Cyprus has received a bailout from the EU and the IMF. I don’t want to waste my readers’ time on my views on this issue, but I think that Ed Conway got it more or less right. This is from Ed’s blog:
Back in 1941, with the memory of the Great Depression still weighing heavy, an American wrote into the Federal Reserve with an idea. “Would it not be feasible,” the member of the public asked, “to impose a Federal tax on the deposit of funds in bank checking accounts?”
The reply from the Fed was polite but succinct: while there’s no doubt a tax on bank deposits would have “the advantage of administrative simplicity”, it is “not in accord with one of the fundamental principles of taxation in a democracy, namely, that taxes should be imposed in accordance with ability to pay”.
And that, when it comes down to it, is the most scandalous and worrying aspect of the overnight decision to impose a one-off levy on all bank deposits in Cyprus. There is no doubt the country is in big trouble: it was heading for a potential default and is in desperate need of another bail-out. However, trying to recoup some of the cash directly from bank deposits is a step across the financial Rubicon. Even in the depths of the euro crisis, none of the troubled countries had, until now, gone so far as to confiscate bank deposits. As the Fed said all those years ago, doing so involves arbitrary charges on those least equipped to afford them.
And so it will be in Cyprus. If you have anything up to €100,000 in a bank, by the time you next get access to your account on Tuesday (there’s a bank holiday on Monday) some 6.75% of your cash will have disappeared into the Government’s coffers to help keep the country afloat. That goes for everyone, from a pensioner to a small business owner to a millionaire (although Greek depositors get an exception). If you have more than €100,000 the charge is 9.9%.
In exchange, Cypriots will get a share in the relevant bank, equivalent to the value of the tax deduction – although this is unlikely to be of much consolation given the country’s current financial woes.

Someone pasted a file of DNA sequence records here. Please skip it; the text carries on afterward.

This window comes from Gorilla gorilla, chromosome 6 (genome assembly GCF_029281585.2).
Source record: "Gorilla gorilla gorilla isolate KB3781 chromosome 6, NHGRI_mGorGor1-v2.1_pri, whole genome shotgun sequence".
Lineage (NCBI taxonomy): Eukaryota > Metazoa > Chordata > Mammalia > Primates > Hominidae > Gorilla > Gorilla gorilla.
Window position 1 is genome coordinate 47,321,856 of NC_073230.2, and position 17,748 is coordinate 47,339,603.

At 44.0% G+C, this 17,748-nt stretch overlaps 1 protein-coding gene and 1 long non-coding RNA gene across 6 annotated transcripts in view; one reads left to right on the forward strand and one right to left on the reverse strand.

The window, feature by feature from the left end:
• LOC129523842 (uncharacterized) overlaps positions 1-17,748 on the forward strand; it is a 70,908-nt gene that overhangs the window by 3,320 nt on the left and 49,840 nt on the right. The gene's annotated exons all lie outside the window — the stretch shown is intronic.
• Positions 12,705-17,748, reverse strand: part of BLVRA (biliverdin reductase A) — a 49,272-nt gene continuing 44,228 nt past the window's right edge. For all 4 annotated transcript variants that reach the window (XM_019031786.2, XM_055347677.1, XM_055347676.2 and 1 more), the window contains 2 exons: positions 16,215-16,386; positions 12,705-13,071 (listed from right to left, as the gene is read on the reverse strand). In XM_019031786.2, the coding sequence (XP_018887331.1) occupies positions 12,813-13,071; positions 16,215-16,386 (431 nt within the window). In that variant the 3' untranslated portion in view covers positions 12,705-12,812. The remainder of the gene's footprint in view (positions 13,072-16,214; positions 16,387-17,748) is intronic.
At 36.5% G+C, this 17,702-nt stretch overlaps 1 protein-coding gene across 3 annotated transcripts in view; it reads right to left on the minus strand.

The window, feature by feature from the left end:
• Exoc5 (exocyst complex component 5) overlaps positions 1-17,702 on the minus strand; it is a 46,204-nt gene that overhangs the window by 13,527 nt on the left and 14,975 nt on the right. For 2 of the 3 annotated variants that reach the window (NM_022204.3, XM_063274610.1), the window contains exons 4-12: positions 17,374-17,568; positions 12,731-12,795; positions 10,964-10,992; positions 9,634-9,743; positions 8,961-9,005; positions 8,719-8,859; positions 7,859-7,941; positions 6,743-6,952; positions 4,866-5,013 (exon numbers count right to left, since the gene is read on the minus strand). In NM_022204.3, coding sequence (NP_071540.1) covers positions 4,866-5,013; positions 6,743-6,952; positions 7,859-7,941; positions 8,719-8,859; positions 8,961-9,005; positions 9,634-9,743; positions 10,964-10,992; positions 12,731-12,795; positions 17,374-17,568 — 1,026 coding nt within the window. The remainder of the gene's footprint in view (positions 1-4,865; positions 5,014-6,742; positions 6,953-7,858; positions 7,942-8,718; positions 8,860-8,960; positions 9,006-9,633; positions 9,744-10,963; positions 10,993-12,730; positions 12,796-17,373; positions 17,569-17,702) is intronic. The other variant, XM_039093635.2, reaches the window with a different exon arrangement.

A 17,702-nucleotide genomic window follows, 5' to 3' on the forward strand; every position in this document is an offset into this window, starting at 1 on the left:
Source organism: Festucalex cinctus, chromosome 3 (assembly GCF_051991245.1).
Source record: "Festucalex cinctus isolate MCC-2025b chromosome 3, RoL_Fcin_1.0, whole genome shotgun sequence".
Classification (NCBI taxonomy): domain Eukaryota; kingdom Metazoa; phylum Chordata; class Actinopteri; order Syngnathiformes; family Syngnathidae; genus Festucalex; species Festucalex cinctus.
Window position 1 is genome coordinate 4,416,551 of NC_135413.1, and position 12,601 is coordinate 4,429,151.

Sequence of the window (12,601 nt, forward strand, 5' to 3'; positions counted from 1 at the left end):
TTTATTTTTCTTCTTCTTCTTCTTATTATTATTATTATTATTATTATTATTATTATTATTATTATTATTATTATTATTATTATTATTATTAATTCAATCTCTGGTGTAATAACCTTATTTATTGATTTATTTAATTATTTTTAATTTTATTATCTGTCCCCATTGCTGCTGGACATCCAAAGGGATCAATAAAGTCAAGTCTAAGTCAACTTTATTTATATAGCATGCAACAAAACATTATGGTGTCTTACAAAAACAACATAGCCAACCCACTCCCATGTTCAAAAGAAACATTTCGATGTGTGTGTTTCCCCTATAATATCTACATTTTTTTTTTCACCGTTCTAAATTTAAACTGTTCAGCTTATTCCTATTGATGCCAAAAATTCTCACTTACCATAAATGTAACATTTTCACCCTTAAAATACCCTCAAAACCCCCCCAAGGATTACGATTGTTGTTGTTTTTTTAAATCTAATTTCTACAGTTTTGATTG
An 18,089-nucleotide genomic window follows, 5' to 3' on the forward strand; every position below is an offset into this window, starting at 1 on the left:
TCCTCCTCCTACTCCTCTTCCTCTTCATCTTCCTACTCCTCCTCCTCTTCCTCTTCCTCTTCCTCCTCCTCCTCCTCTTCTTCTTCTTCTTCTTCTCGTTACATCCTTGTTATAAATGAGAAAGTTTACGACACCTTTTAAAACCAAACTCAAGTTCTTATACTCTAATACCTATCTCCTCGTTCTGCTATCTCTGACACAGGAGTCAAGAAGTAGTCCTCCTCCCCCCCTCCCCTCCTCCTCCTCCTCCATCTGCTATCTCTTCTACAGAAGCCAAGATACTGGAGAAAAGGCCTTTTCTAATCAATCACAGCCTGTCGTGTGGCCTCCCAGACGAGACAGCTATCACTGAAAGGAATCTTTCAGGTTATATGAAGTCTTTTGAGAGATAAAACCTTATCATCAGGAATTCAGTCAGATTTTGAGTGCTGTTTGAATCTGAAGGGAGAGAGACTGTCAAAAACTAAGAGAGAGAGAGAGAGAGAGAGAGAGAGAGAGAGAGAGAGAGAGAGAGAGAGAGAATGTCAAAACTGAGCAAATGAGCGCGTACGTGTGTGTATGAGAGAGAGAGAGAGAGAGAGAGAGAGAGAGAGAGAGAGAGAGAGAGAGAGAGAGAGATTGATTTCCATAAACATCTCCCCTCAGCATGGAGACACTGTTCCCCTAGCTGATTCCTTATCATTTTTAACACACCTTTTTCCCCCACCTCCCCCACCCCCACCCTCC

But why do we continue to debate the terms for bailouts in Europe? Because we got monetary policy terribly wrong. Had we instead had proper monetary policy rules in Europe then we would not have these problems. Let me quote myself on why NGDP targeting has a strict no-bailout clause:
“NGDP targeting would mean that central banks would get out of the business of messing around with credit allocation and NGDP targeting would lead to a strict separation of money and banking. Under NGDP targeting the central bank would only provide liquidity to “the market” against proper collateral and the central bank would not be in the business of saving banks (or governments). There is a strict no-bailout clause in NGDP targeting. However, NGDP targeting would significantly increase macroeconomic stability and as such sharply reduce the risk of banking crisis and sovereign debt crisis. As a result the political pressure for “bail outs” would be equally reduced. Similarly the increased macroeconomic stability will also reduce the perceived “need” for other interventionist measures such as tariffs and capital control. This of course follows the same logic as Milton Friedman’s argument against fixed exchange rates.”
I am not arguing that Cyprus would not have had problems if the ECB had targeted NGDP, but I am arguing that if the ECB had followed a proper monetary policy rule like NGDP targeting then a banking problem or a sovereign debt problem in Cyprus would never had become an issue for the entire euro area.